By Stacey Lipitz Marder, Esq.

As per New York’s Stop Hacks and Improve Electric Data Security (“SHIELD”) Act, which was signed into law on July 25, 2019, significant amendments have been made to the existing New York State Information Security Breach and Notification Act (“NY Breach and Notification Act”). This law governs notification and reporting obligations in the event of a breach involving “private information”, including those in the health care sector.  The new rules governing breach notifications went into effect October 23, 2019, while the data security requirements go into effect March 21, 2020.

Specifically, the NY Breach and Notification Act now applies to any person or business that owns or licenses private information of a New York resident regardless of whether the entity is located in New York. The SHIELD Act also broadens the definition of “private information” to include a driver’s license number, biometric information, username/email address in combination with a password or security questions and answers, and credit/debit card numbers (even without a password).

Under the SHIELD Act, a “breach” now includes unauthorized “access” of computerized data that compromises the security, confidentiality or integrity of “private information” rather than the unauthorized acquisition of computerized data as per the previous NY Breach and Notification Act.  However, entities may not have to go forward with notification/reporting obligations if they can document that a potential breach was an inadvertent disclosure unlikely to result in the misuse of information.

Although under the SHIELD Act consumers are not required to be notified in the event of a breach if notice is already being given under other state or federal rules or regulations, including for instance under HIPAA or HITECH, notice of a breach must still be provided to the Attorney General, the Department of State and the State Police as applicable.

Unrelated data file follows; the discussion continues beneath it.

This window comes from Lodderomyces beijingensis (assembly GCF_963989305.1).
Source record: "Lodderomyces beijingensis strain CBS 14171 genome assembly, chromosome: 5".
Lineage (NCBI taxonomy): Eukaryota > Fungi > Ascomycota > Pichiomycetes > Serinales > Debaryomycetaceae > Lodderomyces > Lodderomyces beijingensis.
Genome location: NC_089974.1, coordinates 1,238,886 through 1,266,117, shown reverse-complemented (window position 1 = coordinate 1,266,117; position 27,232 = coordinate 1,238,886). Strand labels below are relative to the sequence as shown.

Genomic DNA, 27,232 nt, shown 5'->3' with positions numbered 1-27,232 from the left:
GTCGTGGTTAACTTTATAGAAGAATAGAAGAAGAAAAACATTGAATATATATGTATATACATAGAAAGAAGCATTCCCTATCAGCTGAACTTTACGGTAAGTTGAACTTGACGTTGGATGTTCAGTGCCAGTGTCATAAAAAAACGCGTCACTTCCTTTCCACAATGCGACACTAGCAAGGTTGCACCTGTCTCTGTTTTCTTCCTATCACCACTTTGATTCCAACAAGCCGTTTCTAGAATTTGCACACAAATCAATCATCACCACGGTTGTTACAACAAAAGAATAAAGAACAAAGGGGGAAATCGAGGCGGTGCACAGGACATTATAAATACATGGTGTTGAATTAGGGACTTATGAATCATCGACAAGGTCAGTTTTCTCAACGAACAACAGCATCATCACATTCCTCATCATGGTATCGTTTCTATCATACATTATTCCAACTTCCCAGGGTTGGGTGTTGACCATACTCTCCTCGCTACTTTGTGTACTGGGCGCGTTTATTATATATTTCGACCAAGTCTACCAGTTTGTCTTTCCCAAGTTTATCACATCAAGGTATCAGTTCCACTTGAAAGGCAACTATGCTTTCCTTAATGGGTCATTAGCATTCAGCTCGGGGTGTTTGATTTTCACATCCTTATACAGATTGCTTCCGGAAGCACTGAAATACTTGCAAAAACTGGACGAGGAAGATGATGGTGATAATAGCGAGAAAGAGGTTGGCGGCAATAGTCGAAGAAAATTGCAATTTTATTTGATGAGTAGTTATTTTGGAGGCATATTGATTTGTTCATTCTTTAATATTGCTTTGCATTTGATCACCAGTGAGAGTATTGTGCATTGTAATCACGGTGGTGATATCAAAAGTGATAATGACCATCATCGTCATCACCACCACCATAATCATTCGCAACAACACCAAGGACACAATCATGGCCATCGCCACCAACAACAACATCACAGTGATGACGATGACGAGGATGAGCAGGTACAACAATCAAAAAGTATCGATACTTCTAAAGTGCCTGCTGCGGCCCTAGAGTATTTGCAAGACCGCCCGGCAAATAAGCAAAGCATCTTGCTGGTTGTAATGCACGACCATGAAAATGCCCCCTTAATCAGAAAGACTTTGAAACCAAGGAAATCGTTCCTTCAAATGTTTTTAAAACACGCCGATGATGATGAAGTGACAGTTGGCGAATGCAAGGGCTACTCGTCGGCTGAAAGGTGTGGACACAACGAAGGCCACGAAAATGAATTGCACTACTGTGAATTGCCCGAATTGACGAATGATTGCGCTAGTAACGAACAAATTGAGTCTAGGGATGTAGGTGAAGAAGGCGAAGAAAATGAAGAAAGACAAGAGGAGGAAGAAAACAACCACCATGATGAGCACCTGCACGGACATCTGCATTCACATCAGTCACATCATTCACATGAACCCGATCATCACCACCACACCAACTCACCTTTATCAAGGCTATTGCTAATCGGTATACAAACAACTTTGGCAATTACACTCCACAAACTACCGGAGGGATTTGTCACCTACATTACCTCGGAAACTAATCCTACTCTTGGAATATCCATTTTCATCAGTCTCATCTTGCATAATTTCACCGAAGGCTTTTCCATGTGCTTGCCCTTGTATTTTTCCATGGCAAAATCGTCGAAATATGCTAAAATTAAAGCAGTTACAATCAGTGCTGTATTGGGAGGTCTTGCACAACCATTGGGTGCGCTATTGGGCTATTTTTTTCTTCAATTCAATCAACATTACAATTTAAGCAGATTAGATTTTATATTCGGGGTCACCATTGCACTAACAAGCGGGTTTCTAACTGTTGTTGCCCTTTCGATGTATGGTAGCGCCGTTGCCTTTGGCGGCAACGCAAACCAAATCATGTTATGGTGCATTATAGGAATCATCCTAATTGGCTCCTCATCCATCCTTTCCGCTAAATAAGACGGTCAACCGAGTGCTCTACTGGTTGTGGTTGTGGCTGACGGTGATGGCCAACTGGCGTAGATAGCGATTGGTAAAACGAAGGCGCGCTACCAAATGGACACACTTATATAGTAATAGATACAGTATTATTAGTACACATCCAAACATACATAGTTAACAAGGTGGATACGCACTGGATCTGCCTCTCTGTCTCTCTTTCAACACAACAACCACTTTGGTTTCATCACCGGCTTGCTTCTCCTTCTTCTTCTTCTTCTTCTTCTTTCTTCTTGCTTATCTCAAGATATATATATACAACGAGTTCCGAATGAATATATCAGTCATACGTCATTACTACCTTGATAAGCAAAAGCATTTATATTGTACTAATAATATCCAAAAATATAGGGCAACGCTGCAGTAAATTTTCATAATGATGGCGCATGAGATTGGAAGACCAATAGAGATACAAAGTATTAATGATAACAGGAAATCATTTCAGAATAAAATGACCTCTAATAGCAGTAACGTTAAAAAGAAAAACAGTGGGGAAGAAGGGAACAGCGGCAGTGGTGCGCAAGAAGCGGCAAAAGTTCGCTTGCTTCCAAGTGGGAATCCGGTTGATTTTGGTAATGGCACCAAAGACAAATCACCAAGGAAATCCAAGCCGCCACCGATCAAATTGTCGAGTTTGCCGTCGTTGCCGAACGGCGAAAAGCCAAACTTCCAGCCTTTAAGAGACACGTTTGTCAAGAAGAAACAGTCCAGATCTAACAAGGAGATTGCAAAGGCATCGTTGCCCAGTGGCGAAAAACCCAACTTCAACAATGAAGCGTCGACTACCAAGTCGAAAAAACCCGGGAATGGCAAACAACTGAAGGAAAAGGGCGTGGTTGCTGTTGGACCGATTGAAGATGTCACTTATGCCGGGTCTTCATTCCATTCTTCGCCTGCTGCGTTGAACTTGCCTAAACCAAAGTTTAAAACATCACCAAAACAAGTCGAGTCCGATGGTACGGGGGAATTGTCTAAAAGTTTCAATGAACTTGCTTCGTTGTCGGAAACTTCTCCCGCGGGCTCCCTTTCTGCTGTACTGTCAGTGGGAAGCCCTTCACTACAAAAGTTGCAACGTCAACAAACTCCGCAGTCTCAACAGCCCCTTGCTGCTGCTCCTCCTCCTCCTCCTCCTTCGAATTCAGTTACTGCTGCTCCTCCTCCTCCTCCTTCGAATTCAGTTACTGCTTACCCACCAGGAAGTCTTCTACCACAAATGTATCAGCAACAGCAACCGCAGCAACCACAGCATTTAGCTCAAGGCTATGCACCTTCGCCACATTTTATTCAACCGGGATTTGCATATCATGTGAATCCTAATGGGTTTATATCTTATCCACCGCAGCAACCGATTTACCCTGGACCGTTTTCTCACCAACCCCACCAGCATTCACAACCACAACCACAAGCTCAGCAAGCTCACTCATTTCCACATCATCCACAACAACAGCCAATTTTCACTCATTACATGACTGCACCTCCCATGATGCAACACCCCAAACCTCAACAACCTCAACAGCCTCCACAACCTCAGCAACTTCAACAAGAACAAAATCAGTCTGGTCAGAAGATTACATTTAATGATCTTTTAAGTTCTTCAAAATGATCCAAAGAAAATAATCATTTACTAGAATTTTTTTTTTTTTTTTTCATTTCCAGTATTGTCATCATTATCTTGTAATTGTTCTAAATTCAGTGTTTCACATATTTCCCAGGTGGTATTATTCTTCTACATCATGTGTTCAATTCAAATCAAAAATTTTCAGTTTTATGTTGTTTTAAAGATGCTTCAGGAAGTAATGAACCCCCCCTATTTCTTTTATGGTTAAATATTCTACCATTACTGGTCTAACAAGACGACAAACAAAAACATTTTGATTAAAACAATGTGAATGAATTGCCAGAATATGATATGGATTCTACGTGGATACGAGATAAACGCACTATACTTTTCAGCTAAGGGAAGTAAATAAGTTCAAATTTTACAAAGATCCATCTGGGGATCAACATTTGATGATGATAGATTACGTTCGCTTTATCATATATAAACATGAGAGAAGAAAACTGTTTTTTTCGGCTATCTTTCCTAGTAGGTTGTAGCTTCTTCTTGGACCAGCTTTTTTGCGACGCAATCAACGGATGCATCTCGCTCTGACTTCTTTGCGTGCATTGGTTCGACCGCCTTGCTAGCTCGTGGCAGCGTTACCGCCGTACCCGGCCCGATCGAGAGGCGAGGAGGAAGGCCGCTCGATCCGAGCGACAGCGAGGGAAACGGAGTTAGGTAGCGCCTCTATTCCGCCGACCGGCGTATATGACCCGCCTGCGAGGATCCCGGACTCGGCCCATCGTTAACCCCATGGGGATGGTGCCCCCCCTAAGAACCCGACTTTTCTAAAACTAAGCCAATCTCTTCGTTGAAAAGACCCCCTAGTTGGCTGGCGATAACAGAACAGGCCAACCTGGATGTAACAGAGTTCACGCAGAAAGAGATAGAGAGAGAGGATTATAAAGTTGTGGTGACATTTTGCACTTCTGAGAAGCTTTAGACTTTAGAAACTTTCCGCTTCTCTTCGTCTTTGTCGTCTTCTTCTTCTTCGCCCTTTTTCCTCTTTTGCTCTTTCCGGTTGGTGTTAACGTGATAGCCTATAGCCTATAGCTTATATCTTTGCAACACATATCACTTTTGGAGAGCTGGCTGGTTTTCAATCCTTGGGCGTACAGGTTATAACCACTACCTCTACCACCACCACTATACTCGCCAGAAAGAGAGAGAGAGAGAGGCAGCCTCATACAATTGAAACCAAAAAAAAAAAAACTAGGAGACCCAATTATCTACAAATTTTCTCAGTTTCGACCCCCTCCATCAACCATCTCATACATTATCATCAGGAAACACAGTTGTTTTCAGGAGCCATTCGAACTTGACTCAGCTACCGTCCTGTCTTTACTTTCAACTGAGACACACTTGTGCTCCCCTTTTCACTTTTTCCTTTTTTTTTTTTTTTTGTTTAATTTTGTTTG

To the extent entities are not already subject to information security laws, including for instance HIPAA and the Gramm-Leach-Bliley Act, such entities will be required to implement information security programs.

The SHIELD Act also doubles the penalty that can be recovered by the Attorney General from $10 to $20 per failed notification and increases the maximum penalty from $100,000 to $250,000.

In light of the SHIELD Act and New York’s strengthening of its enforcement of consumer privacy and data protection, entities in possession of electronic data involving New York residents, including health care providers, need to ensure that their security programs, including HIPAA compliance programs, are up to date and compliant.  To the extent an entity has an existing HIPAA compliance program, such program will have to be updated to incorporate the changes regarding breach notification in compliance with the SHIELD Act.  For entities that do not have HIPAA compliance programs, these entities will also need to develop administrative, technical and physical safeguards in order to comply.

Should you have any questions regarding the SHIELD Act please contact Stacey Marder at 516-926-3319 or SMarder@weisszarett.com.

About the Author:

Stacey Lipitz Marder is senior counsel at Weiss Zarett Brofman Sonnenklar & Levy, PC with experience representing healthcare providers in connection with transactional and regulatory matters including the formation and structure of business entities, negotiating and drafting contracts and commercial real estate leases, stock and asset acquisitions and general corporate counseling. Ms. Marder also has experience advising healthcare clients on a wide range of regulatory issues including Stark, the Anti-Kickback Statute, fraud and abuse regulations, HIPAA, reimbursement and licensing matters.

Weiss Zarett Brofman Sonnenklar & Levy, P.C. is a Long Island law firm providing a wide array of legal services to the members of the health care industry, including corporate and transactional matters, civil and administrative litigation, healthcare regulatory issues, bankruptcy and creditors' rights, and commercial real estate transactions.

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